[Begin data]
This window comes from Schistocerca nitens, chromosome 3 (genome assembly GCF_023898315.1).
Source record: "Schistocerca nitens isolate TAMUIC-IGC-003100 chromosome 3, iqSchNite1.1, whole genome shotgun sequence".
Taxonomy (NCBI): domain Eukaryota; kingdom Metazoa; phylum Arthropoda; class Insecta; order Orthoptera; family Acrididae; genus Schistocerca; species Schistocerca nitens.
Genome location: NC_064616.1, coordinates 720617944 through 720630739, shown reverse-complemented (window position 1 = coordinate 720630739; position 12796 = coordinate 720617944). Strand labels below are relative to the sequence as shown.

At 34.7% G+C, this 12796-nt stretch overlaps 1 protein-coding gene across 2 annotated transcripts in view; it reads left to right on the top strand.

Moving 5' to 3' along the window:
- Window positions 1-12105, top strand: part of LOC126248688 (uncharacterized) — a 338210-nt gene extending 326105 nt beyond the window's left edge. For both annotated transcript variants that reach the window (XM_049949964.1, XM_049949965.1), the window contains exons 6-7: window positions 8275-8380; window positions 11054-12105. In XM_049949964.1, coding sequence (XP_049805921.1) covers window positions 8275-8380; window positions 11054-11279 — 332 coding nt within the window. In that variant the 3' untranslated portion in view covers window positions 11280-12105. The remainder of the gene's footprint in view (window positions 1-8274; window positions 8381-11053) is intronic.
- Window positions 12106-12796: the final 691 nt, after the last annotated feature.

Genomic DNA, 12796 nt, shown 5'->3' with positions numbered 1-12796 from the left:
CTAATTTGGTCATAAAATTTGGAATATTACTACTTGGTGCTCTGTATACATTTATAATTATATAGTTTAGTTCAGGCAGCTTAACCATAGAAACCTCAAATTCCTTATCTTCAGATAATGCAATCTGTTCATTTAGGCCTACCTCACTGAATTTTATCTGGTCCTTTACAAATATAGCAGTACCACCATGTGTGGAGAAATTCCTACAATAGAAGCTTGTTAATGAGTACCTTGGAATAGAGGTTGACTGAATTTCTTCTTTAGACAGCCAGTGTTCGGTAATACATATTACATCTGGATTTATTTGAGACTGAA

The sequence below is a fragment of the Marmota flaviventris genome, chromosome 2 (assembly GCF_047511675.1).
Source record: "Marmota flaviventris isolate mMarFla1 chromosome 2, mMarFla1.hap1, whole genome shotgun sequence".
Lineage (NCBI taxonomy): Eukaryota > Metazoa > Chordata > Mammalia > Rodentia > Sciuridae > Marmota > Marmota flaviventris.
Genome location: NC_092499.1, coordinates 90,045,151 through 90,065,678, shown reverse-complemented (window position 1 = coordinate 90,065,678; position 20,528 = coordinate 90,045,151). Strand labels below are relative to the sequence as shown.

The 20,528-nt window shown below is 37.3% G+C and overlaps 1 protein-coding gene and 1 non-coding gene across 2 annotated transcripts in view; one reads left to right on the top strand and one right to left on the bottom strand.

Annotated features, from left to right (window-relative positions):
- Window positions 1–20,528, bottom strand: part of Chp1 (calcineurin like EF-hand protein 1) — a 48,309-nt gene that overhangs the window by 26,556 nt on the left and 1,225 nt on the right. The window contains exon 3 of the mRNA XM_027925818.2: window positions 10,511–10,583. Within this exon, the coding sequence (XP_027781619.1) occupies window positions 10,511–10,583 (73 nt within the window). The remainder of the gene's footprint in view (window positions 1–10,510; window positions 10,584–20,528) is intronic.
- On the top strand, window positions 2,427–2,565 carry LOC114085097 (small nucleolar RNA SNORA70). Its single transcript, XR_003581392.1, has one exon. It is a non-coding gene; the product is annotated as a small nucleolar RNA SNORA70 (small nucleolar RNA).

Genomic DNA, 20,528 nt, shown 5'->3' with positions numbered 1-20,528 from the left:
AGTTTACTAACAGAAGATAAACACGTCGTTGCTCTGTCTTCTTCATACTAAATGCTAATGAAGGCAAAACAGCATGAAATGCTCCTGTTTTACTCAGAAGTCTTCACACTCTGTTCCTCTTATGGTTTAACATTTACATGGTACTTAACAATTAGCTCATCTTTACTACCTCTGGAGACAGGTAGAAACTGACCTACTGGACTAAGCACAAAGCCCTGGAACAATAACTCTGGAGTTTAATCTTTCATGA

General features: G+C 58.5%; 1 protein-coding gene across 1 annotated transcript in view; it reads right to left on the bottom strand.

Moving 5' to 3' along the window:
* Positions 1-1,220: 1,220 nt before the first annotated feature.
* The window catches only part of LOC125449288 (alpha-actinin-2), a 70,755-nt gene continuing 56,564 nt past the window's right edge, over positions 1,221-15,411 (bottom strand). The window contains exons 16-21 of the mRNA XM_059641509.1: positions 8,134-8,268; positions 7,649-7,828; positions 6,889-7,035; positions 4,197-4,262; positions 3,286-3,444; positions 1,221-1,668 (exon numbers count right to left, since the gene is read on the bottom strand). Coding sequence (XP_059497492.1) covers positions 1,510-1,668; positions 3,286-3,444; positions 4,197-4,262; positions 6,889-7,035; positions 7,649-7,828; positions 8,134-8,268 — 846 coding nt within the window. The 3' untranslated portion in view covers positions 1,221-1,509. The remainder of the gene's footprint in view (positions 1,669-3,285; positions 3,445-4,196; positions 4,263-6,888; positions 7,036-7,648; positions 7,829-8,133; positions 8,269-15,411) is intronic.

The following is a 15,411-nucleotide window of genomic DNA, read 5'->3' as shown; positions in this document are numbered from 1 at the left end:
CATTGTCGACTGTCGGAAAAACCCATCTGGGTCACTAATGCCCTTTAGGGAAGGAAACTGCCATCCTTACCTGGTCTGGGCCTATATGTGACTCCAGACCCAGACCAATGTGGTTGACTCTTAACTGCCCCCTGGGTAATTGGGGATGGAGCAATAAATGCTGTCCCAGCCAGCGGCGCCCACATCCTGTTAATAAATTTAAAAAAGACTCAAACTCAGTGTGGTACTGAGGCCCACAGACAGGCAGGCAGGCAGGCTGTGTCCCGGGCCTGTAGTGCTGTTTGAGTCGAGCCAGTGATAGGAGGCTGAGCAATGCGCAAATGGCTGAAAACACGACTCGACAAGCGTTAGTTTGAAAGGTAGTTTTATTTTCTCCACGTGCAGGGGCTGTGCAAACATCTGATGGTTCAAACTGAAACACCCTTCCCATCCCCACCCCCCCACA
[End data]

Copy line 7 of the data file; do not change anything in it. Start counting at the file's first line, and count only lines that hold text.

- Window positions 1-12105, top strand: part of LOC126248688 (uncharacterized) — a 338210-nt gene extending 326105 nt beyond the window's left edge. For both annotated transcript variants that reach the window (XM_049949964.1, XM_049949965.1), the window contains exons 6-7: window positions 8275-8380; window positions 11054-12105. In XM_049949964.1, coding sequence (XP_049805921.1) covers window positions 8275-8380; window positions 11054-11279 — 332 coding nt within the window. In that variant the 3' untranslated portion in view covers window positions 11280-12105. The remainder of the gene's footprint in view (window positions 1-8274; window positions 8381-11053) is intronic.